working in Valencia
My job as city tour guide on a bicycle has given me a lot of joy!
A great photo, but never believe all the smiles you see on social media 😉

When words fail and you fall to pieces

I have been a singer in a band for more than twenty years and never have I walked off stage during a gig. It was December, ten months after we moved, when I had a panic attack in the middle of a concert. Both my parents, my sister, husband and children were visiting Valencia, and were watching me. The people who mean most to me in life and love me unconditionally. I lost my lines, blood rushed to my head, I felt I was going to faint, I wanted to dig a hole and disappear. I walked off stage and cried in the bathroom of the venue, comforted by my sister. The mean machine had finally broken down. Smoke coming from the bonnet. I managed to pull myself together and finish the performance, but hell, was it awful. I do remember singing my autobiographic song ‘Nothing’s gonna bring her down‘ from the bottom of my heart with tears in my eyes that night, but feeling so loved by all of my family right there supporting me.

moving to valencia

The first year of living in Spain with children is a write off. It is true. Forget about continuing life as you knew it. In our case, having a young family and no 9-to-5 jobs to go to, we literally jumped in the deep end. You need time to figure it all out. To be with your children, to guard their only safe place they know right now: the family. We were totally out of balance. I ran myself to the ground, carrying it all, and expecting my family to run at the same pace, and “just get on with it”. I couldn’t see straight, it was all a blur. But while I pretended I had it all under control, I was slowly losing grip. I guess sometimes you need to fall on your face to finally see what’s going on. I didn’t come to Valencia to feel stressed out, but then I did.

I reached out to a psychologist for the first time in my life at the start of this year and it was so good to talk. To release. To be heard. I went on an all women yoga retreat, which was pure bliss. I promised myself not to be so hard on myself, to practice self-care. I kept a journal, set intentions. Things shifted. Positive things happened since this Summer, including the school changes. We also moved into a different house which we all love. Most of all, I have accepted that I don’t have to do a million things at once and I don’t have to please anyone. I am getting better at setting boundaries for myself and expressing my own needs, something very hard for a person who has always taken pride in being strong. It is OK to be vulnerable. Creating more time and space in my weekly schedule allows me to breathe and observe. Something I should have done much earlier. But hey, nobody is perfect. Onwards and upwards. Little, by little. Poco a poco.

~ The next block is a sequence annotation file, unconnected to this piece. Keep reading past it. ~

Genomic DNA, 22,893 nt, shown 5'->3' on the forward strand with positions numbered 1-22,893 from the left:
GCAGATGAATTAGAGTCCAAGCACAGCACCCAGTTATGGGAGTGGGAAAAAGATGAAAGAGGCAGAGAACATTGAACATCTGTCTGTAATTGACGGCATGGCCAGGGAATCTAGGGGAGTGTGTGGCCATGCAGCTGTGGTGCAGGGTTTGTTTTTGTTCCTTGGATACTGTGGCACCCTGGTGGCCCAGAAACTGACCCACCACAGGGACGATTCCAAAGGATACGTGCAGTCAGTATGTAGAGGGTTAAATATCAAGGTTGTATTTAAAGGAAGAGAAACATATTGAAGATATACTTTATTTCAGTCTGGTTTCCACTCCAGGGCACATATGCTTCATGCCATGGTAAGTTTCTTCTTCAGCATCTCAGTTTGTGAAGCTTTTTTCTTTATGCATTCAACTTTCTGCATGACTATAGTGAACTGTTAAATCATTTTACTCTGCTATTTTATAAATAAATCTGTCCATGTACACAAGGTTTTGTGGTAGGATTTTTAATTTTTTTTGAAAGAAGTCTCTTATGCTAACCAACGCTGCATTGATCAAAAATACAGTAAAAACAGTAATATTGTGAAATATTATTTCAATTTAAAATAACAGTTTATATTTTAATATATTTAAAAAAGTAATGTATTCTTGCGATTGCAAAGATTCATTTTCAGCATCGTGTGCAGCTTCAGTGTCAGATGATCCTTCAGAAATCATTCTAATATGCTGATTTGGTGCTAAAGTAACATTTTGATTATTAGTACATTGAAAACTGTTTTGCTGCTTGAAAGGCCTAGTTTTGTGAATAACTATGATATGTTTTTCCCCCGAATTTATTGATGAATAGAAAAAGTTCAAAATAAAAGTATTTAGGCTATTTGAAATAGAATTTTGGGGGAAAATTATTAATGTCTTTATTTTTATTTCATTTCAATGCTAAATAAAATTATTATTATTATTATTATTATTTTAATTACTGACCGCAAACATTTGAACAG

The most beautiful art for kids rooms

Are you looking for some beautiful art for kids rooms? No room is complete without some art on the wall and you can’t start them young enough! There is so much whimsical art for kids available nowadays and what better way to encourage their imagination than to add some art to their bedroom or nursery? And you really don’t have to limit yourself to cute bears, unicorns and balloons. Children are very good at looking at art with an open mind and a lot of joy. They love discovering shapes, faces and all things weird and wonderful in an artwork or poster.

I have been looking around the net to find some beautiful art for kids on various websites, focusing on animal themed illustrations in particular. Here are my picks:

Animal art for kids rooms and nurseries

When you think of art for kids rooms, you can’t really get away from pictures of animals. I love these Scandinavian style framed art prints by TheWhistlingWren  on Etsy. Colourful, cute and just lovely to look at. Not too expensive either, at €24.61 for a set of three A3 prints.

art for kids
Scandinavian prints for kids rooms by TheWhistlingWren

Smallable has a lot of gorgeous products for kids rooms (and adult things too) and although they are not specialised in art in particular, they do have some very nice posters in their collection. I love this print of jungle animals by French illustrator Charlotte Janvier.  It is €26.11 for an A3 size print.

RedGateArts on Etsy sells fabulous original prints by a number of artists, many of which would make fantastic art for kids rooms. I love the colourful prints by Kate Simpson. So much to look at! They are priced at €44.54 for the large A1 size.

Print by Kate Simpson on Etsy
Print by Kate Simpson on Etsy

Alphabet charts for kids rooms

Children love studying a poster for ages, discovering lots of new things each time they look at it. This one has plenty to look at, plus it has the added extra of the alphabet thrown in. This print can be found on Etsy by seller PaperPaintPixels and is €26.37 for size 33 x 48.3cm.

I love this ABC poster that not only teaches you the alphabet but does so with values and little life lessons. This one is by Etsy seller Penelope and the Ducks and costs €23.19 for an unframed A3 print.

beautiful ABC kids art print

World maps for kids rooms

World maps are great for kids rooms in general. Always something to study and discover. This wonderful illustrated map in water colour may not give a too accurate impression of countries and continents, but for younger children it makes a great print to stare at for ages and just let their imagination wander. It is by artist FrauOttilie and costs €17.90 for a 70 x 50cm print.

Another great illustrated world map with lots to look at is this one by Hannah Owen. And remember, these maps don’t have to be accurate, these prints are to enjoy as an artwork in the first place! For the largest size poster A1 you pay €45.70, an A3 is €19.91.

Want to browse some more beautiful original art prints for kids? Here are some collections to try out: